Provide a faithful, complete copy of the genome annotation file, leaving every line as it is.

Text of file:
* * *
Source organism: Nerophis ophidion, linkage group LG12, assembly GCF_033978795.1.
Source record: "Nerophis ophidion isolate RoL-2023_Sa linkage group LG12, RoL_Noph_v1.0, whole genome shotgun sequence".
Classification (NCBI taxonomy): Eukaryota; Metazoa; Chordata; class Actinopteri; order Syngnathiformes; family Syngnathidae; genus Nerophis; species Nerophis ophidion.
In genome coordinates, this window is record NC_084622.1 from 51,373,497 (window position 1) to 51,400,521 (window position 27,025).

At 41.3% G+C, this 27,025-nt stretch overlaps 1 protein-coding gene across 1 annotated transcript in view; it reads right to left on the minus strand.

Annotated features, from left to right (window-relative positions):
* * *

Source organism: Nerophis ophidion, linkage group LG12, assembly GCF_033978795.1.
Source record: "Nerophis ophidion isolate RoL-2023_Sa linkage group LG12, RoL_Noph_v1.0, whole genome shotgun sequence".
Classification (NCBI taxonomy): Eukaryota; Metazoa; Chordata; class Actinopteri; order Syngnathiformes; family Syngnathidae; genus Nerophis; species Nerophis ophidion.
In genome coordinates, this window is record NC_084622.1 from 51,373,497 (window position 1) to 51,400,521 (window position 27,025).

At 41.3% G+C, this 27,025-nt stretch overlaps 1 protein-coding gene across 1 annotated transcript in view; it reads right to left on the minus strand.

Annotated features, from left to right (window-relative positions):